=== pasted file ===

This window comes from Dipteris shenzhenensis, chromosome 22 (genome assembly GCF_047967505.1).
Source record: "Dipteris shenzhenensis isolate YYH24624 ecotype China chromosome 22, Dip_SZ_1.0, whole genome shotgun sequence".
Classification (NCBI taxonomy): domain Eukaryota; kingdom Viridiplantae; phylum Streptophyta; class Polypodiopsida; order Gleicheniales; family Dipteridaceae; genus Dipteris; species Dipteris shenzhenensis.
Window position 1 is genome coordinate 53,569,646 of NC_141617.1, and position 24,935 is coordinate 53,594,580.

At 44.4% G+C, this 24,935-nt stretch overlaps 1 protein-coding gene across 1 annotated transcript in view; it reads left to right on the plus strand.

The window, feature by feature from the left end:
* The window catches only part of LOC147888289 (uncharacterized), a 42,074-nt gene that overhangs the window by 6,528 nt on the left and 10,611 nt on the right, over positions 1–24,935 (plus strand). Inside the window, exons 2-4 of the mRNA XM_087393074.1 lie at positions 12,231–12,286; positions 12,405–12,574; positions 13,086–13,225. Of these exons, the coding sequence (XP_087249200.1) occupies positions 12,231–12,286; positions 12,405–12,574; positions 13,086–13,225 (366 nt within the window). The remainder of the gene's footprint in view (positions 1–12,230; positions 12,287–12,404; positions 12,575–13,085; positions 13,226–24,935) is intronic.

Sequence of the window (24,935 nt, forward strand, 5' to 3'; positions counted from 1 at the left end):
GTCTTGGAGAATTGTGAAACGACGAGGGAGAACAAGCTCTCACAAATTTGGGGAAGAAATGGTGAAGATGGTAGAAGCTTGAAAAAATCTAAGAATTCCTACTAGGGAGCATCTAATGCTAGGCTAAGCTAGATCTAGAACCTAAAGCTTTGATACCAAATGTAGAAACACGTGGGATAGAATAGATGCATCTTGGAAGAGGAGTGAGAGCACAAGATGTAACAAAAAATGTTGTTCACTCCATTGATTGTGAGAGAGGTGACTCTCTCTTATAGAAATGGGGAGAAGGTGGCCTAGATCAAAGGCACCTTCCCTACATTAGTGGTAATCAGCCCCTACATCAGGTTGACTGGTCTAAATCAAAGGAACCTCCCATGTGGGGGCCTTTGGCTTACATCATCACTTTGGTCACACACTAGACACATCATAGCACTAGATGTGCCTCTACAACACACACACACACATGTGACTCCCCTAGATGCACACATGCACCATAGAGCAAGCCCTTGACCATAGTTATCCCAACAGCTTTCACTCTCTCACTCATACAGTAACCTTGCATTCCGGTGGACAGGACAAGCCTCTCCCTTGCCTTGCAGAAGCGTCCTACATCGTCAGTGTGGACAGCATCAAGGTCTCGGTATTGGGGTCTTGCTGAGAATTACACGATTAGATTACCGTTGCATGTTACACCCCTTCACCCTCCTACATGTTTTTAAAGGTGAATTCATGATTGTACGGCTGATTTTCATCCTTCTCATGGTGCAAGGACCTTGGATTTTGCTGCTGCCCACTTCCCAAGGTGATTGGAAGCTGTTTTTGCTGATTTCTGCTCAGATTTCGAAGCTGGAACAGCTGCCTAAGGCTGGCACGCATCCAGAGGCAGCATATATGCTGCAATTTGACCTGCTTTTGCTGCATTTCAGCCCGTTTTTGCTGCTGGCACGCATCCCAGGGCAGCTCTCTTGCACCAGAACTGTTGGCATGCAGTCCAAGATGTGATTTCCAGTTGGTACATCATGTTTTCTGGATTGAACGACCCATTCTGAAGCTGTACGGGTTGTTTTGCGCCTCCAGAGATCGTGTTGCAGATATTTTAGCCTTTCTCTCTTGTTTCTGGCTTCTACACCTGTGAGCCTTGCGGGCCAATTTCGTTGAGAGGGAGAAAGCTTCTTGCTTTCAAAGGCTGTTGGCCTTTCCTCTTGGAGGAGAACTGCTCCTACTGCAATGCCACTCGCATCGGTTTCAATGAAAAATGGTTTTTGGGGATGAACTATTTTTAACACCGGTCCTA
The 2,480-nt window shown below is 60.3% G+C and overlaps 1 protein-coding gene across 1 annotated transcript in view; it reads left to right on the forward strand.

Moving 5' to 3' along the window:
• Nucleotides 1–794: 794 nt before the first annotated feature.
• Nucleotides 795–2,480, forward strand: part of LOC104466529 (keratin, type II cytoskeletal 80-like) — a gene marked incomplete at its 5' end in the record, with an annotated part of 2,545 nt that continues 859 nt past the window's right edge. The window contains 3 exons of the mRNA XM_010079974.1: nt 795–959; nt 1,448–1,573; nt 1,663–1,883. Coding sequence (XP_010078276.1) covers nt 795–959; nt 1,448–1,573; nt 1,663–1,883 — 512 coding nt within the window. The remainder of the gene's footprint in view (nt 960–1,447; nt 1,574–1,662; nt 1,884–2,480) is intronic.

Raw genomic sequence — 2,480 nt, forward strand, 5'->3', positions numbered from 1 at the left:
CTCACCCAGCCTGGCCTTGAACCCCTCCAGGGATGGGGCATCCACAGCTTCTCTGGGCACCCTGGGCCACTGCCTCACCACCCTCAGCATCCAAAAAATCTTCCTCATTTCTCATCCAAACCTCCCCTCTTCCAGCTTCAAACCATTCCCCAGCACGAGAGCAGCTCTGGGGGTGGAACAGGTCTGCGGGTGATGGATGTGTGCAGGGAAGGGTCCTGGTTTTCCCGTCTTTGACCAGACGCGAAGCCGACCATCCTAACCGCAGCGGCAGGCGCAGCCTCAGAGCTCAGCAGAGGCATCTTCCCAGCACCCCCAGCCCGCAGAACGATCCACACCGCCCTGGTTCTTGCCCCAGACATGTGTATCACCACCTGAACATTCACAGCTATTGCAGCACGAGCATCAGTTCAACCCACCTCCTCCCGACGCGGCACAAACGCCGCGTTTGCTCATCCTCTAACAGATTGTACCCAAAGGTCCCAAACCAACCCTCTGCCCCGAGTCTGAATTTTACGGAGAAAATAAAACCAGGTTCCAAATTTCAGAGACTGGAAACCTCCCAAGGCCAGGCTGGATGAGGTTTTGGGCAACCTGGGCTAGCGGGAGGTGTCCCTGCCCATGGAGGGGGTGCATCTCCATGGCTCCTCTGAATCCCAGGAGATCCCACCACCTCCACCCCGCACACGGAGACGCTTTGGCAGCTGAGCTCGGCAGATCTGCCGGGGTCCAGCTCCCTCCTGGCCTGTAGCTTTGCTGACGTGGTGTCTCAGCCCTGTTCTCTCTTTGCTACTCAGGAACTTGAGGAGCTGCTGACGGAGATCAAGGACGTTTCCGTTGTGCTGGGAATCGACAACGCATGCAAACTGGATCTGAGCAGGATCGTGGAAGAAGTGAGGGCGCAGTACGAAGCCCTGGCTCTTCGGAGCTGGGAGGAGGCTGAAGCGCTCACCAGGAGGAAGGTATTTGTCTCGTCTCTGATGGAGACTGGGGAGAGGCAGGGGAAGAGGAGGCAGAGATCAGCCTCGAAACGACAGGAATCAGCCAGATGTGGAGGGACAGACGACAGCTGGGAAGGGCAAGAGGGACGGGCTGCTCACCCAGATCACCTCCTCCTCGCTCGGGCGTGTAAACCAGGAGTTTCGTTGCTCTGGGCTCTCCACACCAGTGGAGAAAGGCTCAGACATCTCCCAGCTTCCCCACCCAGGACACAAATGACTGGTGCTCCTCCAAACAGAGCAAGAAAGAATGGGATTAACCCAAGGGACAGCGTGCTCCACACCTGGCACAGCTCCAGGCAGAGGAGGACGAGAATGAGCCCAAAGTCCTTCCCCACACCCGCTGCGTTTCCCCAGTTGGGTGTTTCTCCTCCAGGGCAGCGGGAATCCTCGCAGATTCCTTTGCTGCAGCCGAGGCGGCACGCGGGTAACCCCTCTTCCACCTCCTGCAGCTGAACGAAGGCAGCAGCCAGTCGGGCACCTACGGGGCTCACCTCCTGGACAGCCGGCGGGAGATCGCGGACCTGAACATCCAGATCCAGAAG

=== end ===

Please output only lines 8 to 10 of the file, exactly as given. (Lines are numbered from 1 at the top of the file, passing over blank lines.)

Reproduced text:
Sequence of the window (24,935 nt, forward strand, 5' to 3'; positions counted from 1 at the left end):
GTCTTGGAGAATTGTGAAACGACGAGGGAGAACAAGCTCTCACAAATTTGGGGAAGAAATGGTGAAGATGGTAGAAGCTTGAAAAAATCTAAGAATTCCTACTAGGGAGCATCTAATGCTAGGCTAAGCTAGATCTAGAACCTAAAGCTTTGATACCAAATGTAGAAACACGTGGGATAGAATAGATGCATCTTGGAAGAGGAGTGAGAGCACAAGATGTAACAAAAAATGTTGTTCACTCCATTGATTGTGAGAGAGGTGACTCTCTCTTATAGAAATGGGGAGAAGGTGGCCTAGATCAAAGGCACCTTCCCTACATTAGTGGTAATCAGCCCCTACATCAGGTTGACTGGTCTAAATCAAAGGAACCTCCCATGTGGGGGCCTTTGGCTTACATCATCACTTTGGTCACACACTAGACACATCATAGCACTAGATGTGCCTCTACAACACACACACACACATGTGACTCCCCTAGATGCACACATGCACCATAGAGCAAGCCCTTGACCATAGTTATCCCAACAGCTTTCACTCTCTCACTCATACAGTAACCTTGCATTCCGGTGGACAGGACAAGCCTCTCCCTTGCCTTGCAGAAGCGTCCTACATCGTCAGTGTGGACAGCATCAAGGTCTCGGTATTGGGGTCTTGCTGAGAATTACACGATTAGATTACCGTTGCATGTTACACCCCTTCACCCTCCTACATGTTTTTAAAGGTGAATTCATGATTGTACGGCTGATTTTCATCCTTCTCATGGTGCAAGGACCTTGGATTTTGCTGCTGCCCACTTCCCAAGGTGATTGGAAGCTGTTTTTGCTGATTTCTGCTCAGATTTCGAAGCTGGAACAGCTGCCTAAGGCTGGCACGCATCCAGAGGCAGCATATATGCTGCAATTTGACCTGCTTTTGCTGCATTTCAGCCCGTTTTTGCTGCTGGCACGCATCCCAGGGCAGCTCTCTTGCACCAGAACTGTTGGCATGCAGTCCAAGATGTGATTTCCAGTTGGTACATCATGTTTTCTGGATTGAACGACCCATTCTGAAGCTGTACGGGTTGTTTTGCGCCTCCAGAGATCGTGTTGCAGATATTTTAGCCTTTCTCTCTTGTTTCTGGCTTCTACACCTGTGAGCCTTGCGGGCCAATTTCGTTGAGAGGGAGAAAGCTTCTTGCTTTCAAAGGCTGTTGGCCTTTCCTCTTGGAGGAGAACTGCTCCTACTGCAATGCCACTCGCATCGGTTTCAATGAAAAATGGTTTTTGGGGATGAACTATTTTTAACACCGGTCCTA
The 2,480-nt window shown below is 60.3% G+C and overlaps 1 protein-coding gene across 1 annotated transcript in view; it reads left to right on the forward strand.